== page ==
District 25 Needs a Reality Check
- 1 February 2009 by Author 0 Comments
District 25 Needs a Reality Check
By Richard Larsen
Published – Idaho State Journal, 02/01/2009
It appears that our local school district administrators live in an alternative universe where in spite of difficult financial times, they feel justified in asking tax payers for more. On February 10, we have the opportunity to vote on a levy that will add $1.5 million to their $6 million levy already in place. As voters and patrons, we can infuse a hefty dose of reality into the administrative offices by voting no.
Businesses are reducing payrolls, the state is cutting its budget based on revenue projections, municipalities and counties are revising downward their budgets for the coming year, and School District 25 is asking for more. There really seems to be a disconnect from reality.
I don’t know anyone who is not supportive of quality education, but at some point accountability, realism, and budgetary restraint must be manifest by the district. I know there are areas that are underfunded at the district level, and there are costs often referred to as unfunded mandates. Some of those are not “unfunded mandates,” but simply require investments by the district to obtain the funding, as with No Child Left Behind. That makes those “investments” with calculable returns based on performance, not unfunded mandates.
What is required is a system of priorities by which those programs that have the highest impact on learning are funded, while administrative costs, travel, junkets, and “wish list” items are reduced. What should be heavily scrutinized is administrative compensation levels, expense allowances, and staff positions at the central office. When cash flow is tight, all cost centers should be reexamined and priorities reestablished in favor of the teachers who are doing the heavy lifting in meeting the educational mandate of the district.
I fear that the board and administration got a little greedy by tacking on the additional $1.5 million. I probably would have been willing to vote for the levy at the current $6 million level. The district was in line to receive about $1.5 million from the state for increased district headcount of 255 students, since they receive about $6,000 per student. That’s probably negated by the state holdback in funding. It just sends the wrong message that they want to continue to dig deeper into our pockets at a time when our pockets have little in them.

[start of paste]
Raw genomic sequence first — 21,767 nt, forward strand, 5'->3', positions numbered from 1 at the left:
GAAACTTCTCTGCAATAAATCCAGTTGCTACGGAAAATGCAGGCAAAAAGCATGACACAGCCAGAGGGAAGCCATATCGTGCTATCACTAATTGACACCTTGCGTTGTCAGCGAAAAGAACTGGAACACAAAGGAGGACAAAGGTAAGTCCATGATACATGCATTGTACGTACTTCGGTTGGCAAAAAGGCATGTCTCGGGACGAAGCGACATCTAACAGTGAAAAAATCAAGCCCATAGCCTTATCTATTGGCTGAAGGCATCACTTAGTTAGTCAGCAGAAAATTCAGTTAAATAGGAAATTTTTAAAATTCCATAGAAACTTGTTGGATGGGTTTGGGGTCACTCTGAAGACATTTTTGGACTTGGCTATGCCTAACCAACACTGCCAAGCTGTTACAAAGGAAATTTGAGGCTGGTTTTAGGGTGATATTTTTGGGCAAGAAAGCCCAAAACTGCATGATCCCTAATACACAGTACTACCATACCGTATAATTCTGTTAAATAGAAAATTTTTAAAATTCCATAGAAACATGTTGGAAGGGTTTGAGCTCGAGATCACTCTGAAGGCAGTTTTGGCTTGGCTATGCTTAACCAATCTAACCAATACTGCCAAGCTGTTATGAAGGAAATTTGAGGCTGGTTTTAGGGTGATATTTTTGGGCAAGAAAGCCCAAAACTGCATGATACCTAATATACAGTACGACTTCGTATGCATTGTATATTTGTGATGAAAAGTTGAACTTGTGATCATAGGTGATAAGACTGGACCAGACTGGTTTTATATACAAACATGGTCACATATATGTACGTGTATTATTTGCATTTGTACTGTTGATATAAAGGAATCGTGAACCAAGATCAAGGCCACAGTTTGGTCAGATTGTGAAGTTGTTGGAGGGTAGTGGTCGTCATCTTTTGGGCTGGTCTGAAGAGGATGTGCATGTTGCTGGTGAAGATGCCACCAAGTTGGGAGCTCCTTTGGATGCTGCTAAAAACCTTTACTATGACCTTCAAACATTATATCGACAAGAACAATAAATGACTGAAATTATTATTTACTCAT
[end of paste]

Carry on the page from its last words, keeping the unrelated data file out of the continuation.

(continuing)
What I fear is that administrators will threaten evisceration of academics and teacher support and supplies rather than make the more difficult yet responsible move to reduce overhead and administrative costs like they should. There doesn’t have to be a causal relationship between reduction of administrative costs and dilution of educational quality as provided by our outstanding teachers. It may be an opportune time to examine how the district Curriculum Director and the Curriculum Coordinator can be merged into one position, for example, without diminishing funding where it really matters most, at the classroom and teacher level. With a 2008-2009 budget of $97 million, certainly there are places to reduce costs without adversely affecting the classroom.
I’m bothered that the superintendant has been meeting with faculty and staff at the various schools throughout the district on school time promoting passage of the levy. That’s not supposed to be done. Of additional concern is the fact that we can vote at any of the locations for the election. I sure hope the integrity of the system is such that they’d catch it if someone chose to vote at all of them.
Certainly these are challenging times for our educational system, as they are for all of us. True leaders rise during such times and make the difficult decisions on reduction of costs and personnel to match revenue. We see the legislature wrestling with those issues as we speak. It would be most refreshing to see school district 25 leaders do the same.
Richard Larsen is President of Larsen Financial, a brokerage and financial planning firm in Pocatello, and is a graduate of Idaho State University with a BA in Political Science and History and former member of the Idaho State Journal Editorial Board. He can be reached at firstname.lastname@example.org.